Captain Ross Taylor steadied the ship, scoring 56. From 171/4, New Zealand regressed to 226 all out, which left Australia with seven sessions to score 241. By stumps on the third day, openers Phil Hughes and David Warner cruised to 72/0, thus providing the perfect start to the chase. At 159/2 and with Warner and Ricky Ponting in the middle, the game was Australia’s to lose.

  However, 21-year-old Bracewell, playing only his third Test, went on to bowl a game-changing spell. He finished with 6/40, scalping Ponting, Clarke and Michael Hussey – the latter two in successive balls – even as Warner fought on. Three wickets had fallen for no run and the game was wide open. Except for Warner, no batsman crossed 23.

  Another catastrophic slide from 192/5 to 199/9 seemed to be the final blow for the hosts. But Warner, who carried his bat in vain for 123 off 170 balls, and Lyon added 34 to ignite hope among the spectators before Bracewell castled Lyon with tea approaching to script a seven-run win for New Zealand – their first against Australia in 19 years.

Famous Test Matches – South Africa v New Zealand, Cape Town, 1961-62

  Coming into this five-match series, New Zealand had not played Test cricket for nearly three years. They had lost ten consecutive series dating back to 1950-51 and had won just one Test in 32 years and 52 attempts – against the West Indies at Auckland in 1955-56.

  New Zealand’s first tour of South Africa in 1953-54 was a hard lesson learnt as they went down 4-0, salvaging only a draw to avoid being whitewashed. That tour is best remembered for New Zealand’s valiance, spurred by a determined Bert Sutcliffe, in the emotionally-charged Johannesburg Test.

  The first Test of the 1961-62 series at Durban was a close affair, with the hosts prevailing by 30 runs. South African captain Jackie McGlew carried his bat for 127* to guide his side to a first-innings lead of 47. New Zealand were eventually set 197 to win, but they succumbed to Peter Pollock, who took 6/38.

  New Zealand’s performance in the Durban Test underlined that they were not going to go down without a fight, and so it proved as the series wore on. The second Test at Johannesburg was drawn, which meant that South Africa held a 1-0 lead when the teams arrived at Newlands for the crucial New Year’s Test on the first day of 1962.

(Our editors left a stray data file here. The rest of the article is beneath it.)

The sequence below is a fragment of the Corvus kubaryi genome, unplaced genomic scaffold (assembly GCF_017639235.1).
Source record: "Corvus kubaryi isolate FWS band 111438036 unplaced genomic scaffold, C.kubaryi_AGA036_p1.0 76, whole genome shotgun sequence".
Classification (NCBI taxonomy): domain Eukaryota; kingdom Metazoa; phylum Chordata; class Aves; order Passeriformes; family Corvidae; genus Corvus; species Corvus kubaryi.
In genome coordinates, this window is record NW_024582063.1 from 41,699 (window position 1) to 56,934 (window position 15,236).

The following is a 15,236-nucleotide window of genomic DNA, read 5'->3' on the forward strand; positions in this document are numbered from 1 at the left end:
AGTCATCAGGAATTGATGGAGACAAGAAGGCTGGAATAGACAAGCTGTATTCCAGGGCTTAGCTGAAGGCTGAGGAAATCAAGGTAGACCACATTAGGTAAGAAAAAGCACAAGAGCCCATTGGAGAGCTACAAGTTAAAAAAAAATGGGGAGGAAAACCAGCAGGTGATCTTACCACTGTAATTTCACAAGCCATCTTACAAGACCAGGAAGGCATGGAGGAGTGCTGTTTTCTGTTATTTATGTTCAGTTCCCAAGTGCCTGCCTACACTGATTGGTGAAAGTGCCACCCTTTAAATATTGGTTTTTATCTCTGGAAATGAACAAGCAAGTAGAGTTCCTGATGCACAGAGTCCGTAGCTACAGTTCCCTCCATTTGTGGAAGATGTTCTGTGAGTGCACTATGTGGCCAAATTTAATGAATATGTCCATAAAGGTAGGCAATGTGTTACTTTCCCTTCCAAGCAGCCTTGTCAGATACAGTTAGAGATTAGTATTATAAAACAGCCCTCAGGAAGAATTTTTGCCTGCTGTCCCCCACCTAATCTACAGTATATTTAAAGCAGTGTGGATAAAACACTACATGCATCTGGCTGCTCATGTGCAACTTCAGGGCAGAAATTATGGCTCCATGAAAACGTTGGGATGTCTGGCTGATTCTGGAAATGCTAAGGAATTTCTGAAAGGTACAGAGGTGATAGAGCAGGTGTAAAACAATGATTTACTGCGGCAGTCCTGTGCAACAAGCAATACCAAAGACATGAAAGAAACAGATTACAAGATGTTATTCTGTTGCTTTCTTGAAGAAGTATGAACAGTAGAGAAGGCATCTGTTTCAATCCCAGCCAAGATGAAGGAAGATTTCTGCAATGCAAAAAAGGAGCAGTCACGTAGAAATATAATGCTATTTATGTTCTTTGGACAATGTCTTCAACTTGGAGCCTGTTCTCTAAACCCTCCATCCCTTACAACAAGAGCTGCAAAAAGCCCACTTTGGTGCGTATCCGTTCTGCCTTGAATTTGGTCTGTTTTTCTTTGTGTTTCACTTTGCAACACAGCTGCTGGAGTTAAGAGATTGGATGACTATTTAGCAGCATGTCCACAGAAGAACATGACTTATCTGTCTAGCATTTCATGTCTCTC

Graham Dowling, who had debuted at Johannesburg, fell without scoring to the tall paceman Godfrey ‘Goofy’ Lawrence soon after John Reid had elected to bat. However, his fellow opener Noel McGregor (68) laid a solid platform for the middle order to capitalise on. When he was bowled for 68 by debutant Sydney Burke, the score read 116/3.

  Reid was joined by Zin Harris and the two turned the tide towards New Zealand with a fourth-wicket partnership of 93. Reid scored an attacking 92 before slow left-armer Atholl McKinnon scalped him short of a well-deserved century. Harris was unperturbed by his captain’s loss and found an equally ambitious partner in Murray Chapple.

  Harris and Murray calmly went about their task on a harmless pitch as the South Africans failed to find a way through their alliance. Harris was unbeaten on 91 when stumps were drawn with New Zealand in the ascendancy at 337/4. He circumspectly inched to his first and only Test hundred the following day.

  Burke used his medium pace to great effect on the second morning and was instrumental in sparking a New Zealand collapse. He had Chapple caught behind by John Waite for 69, which ended the fifth-wicket stand of 148. Waite had a good time behind the wicket as he also stumped Harris for 101 (ten fours and two sixes) off Harry Bromfield soon after.

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         New Zealand’s leg-spinner Jack Alabaster starred in Cape Town with a match return of 8/180 (source – stuff.co.nz/fairfaxnz)

  The lower order and tail were quickly dismantled thanks to Burke, who bowled his heart out to finish with 6/128 in 53.5 overs. New Zealand’s innings terminated at 385, a total they would have taken at the start, even though they lost their last six wickets for 28. This being a four-day Test, the follow-on mark for the hosts was 236.

  Openers McGlew and Eddie Barlow began soundly before Dick Motz took the important wicket of the home captain. Barlow seemed to be in his element, but leg-spinner Jack Alabaster had him caught by Harris for 51, the South African score now a potentially thorny 85/3.

  Clever bowling supported by quality fielding ensured that South Africa kept losing wickets before any substantial partnership could find its feet. Waite attempted to solidify the innings, but his dismissal at 157/4 triggered a slide of 6 for 33. The wreckers-in-chief were medium pacer Francis Cameron and Alabaster.